Tips for researchers involving unpaid carers in health and care research


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  • Inclusive opportunities
  • Involvement good practice

Resource type:

  • Guidance

Publication date:

  • 12th April 2023

Date added to Learning for Involvement:

  • 12th April 2023

Carers are the backbone of care delivery in the UK, therefore their voice is unique, highly important and cannot be forgotten in research. To improve the involvement of carers in research, we have co-produced with carers and researchers this set of “top tips” which we hope will support you to meaningfully involve and engage them in your research.

The tips were co-produced through a series of focus groups. In these groups we asked NIHR-funded researchers and the carers involved in their projects to share their experiences of involving carers or being involved in research, respectively. The tips were also driven by a project steering group composed of carer contributors, a researcher and NIHR staff.

We have also produced tips for carers to support them in getting involved in research, and a printable PDF version of these graphics.

A list of 10 tips for researchers, full text description found as part of page

The tips are not an extensive guide for public involvement and are specifically focused on the considerations when involving carers. Please see the below resources for other public involvement advice and guidance:


Steering Group Members

  • Sophie Jarvis – Public Partnerships Manager, NIHR Coordinating Centre (Project Manager)
  • Bryher Bowness – PhD student & Mental Health Nurse
  • Deb Smith – carer for friend and public contributor on project steering group
  • Martha Powell – Communications and Marketing Manager, NIHR Coordinating Centre
  • Meerat Kaur – Senior Public Involvement Manager, NIHR Coordinating Centre
  • Tina Coldham – NIHR PIE advisor
  • Una Rennard – Parent carer for son and public contributor on project steering group

We want to thank everyone who was involved in the creation of these tips, of those who wished to be named:

  • Diane Fox, NIHR School for Social Care Research Fellow, University of Kent
  • Dolapo Della Ogunleye, carer for uncle and public contributor
  • Domenico Giacco, Professor of Psychiatry, Warwick Medical School
  • Hameed Khan, Carer for mother and Public Contributor
  • Margaret Odgen, Carer for Uncle, Public Contributor
  • Nicola Brimblecombe – Care Policy and Evaluation Centre, London School of Economics and Political Science (LSE)
  • Peter Atkins, Mental Health Carer and Public Contributor
  • Rebecca, public contributor, Sheffield Young Carers
  • Sara Gowen, CEO, Sheffield Young Carers
  • Yusraa, public contributor, Gloucestershire Young Carers

If you have any queries on these tips, please contact

Text alternative for the graphic

Tips for researchers involving unpaid carers in health and care research

A note on language: It’s important to remember that unpaid carers may not identify with the term “carer” so be mindful of the language used when engaging and communicating with them.

Be flexible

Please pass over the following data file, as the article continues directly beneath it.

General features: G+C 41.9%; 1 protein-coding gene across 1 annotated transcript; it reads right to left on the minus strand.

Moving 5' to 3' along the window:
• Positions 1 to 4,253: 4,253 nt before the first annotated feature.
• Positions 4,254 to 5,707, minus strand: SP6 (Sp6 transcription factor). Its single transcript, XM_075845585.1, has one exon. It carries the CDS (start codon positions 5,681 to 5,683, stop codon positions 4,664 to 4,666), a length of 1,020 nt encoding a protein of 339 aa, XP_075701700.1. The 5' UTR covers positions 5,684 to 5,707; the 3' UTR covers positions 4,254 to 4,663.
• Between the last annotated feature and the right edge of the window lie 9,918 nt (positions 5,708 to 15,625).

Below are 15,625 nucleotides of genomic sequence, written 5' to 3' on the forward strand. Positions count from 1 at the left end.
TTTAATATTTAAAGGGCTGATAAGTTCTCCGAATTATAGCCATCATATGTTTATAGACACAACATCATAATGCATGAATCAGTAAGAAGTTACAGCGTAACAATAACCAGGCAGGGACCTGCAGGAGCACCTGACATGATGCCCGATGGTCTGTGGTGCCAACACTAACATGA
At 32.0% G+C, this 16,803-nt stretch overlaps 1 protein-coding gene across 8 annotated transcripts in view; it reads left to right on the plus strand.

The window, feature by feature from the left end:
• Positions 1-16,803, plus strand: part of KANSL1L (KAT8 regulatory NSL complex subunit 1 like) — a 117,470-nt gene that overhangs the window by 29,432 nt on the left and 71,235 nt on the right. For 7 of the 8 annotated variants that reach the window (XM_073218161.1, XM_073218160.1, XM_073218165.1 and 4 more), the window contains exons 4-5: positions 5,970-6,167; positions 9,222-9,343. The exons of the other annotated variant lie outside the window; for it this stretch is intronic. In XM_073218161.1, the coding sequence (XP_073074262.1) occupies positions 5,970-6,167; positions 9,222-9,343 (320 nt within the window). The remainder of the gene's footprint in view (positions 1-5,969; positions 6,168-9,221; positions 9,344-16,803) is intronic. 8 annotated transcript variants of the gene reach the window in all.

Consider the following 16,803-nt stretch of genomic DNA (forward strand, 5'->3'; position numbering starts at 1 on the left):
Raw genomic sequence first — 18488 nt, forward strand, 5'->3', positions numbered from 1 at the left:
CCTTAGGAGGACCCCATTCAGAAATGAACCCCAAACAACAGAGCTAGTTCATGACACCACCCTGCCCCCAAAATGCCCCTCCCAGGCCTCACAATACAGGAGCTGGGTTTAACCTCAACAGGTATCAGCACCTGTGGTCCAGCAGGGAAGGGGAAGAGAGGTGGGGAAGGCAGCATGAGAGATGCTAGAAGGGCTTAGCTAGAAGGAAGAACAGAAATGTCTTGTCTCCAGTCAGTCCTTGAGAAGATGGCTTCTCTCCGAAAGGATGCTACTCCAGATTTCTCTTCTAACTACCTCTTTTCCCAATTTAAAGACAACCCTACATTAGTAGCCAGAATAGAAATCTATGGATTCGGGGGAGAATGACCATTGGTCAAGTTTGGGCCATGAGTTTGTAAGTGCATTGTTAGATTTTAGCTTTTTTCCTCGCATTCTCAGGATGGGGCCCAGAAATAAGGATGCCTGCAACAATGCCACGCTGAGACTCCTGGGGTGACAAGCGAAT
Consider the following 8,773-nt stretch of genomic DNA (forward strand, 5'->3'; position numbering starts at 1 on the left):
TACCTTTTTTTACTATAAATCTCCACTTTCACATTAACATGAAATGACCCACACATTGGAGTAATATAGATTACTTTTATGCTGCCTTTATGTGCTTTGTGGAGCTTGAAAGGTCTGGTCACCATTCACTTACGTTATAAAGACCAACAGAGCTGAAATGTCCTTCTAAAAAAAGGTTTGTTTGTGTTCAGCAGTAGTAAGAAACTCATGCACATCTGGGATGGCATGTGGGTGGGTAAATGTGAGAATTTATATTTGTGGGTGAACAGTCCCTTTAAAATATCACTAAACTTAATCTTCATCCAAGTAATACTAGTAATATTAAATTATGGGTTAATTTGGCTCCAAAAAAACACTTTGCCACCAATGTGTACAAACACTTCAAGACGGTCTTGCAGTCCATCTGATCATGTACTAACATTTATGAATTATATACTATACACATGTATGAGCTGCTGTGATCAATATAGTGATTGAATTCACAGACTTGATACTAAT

Ask carers about their needs and try to accommodate them. Let them know if you can’t accommodate certain needs and explain why. Also, understand that their involvement may not be guaranteed and may change at the last minute.

Factor in the physical and mental health needs of carers, plus the emotional costs of being involved in research

Sharing experiences can have an emotional impact, so there may need to be an offer of personal support, for example through carers organisations, providing links to other carers for peer support, providing support via your team or encouraging them to speak to someone in their personal network.

Plan and budget your involvement with carers and carers organisations

In addition to the normal costs associated with involvement, factor in costs specifically for carers, such as reimbursement for hiring additional carers or support workers during meetings (carer costs). Offer these carers costs so they don’t need to ask. 

Recognise that carers are people first

Carers have other interests, aspects to their lives and other commitments. Allow them the space to talk about themselves as people and take the time to get to know them on a personal level (if they wish to share this).

Keep carers updated and communicate the impact of their involvement

Carers are giving up their time for you. Plan communication that works best for them, give project updates (including any delays), ensure a feedback loop, and let them know the impact of their involvement.

Reduce the burden on carers

Carers are busy and research may not be their priority. Make processes simple and straightforward to avoid extra fatigue or disengagement. This includes payment and application processes.

Involve carers from beginning to end and at all stages

This will benefit your research by helping define the questions asked, advising you on how the study is run and developing meaningful outcomes. Carers can also help you evaluate and share your research results once the study is complete.

Carers often wear multiple hats

Carers have their own identity but may also be speaking on behalf of someone else, especially if that person lacks capacity. Be aware that reflecting another person’s views can be tricky and may differ from the carer’s personal views. Carers may also not be able to share specific details.

Carers need to be heard as a unique and valued part of service delivery

Services impact carers differently than the service users they care for and their views are just as important. Regularly communicate with them to show that you value their input.

If you feel any of the information on this page needs amending or would like to request the deletion of this page, please contact us at

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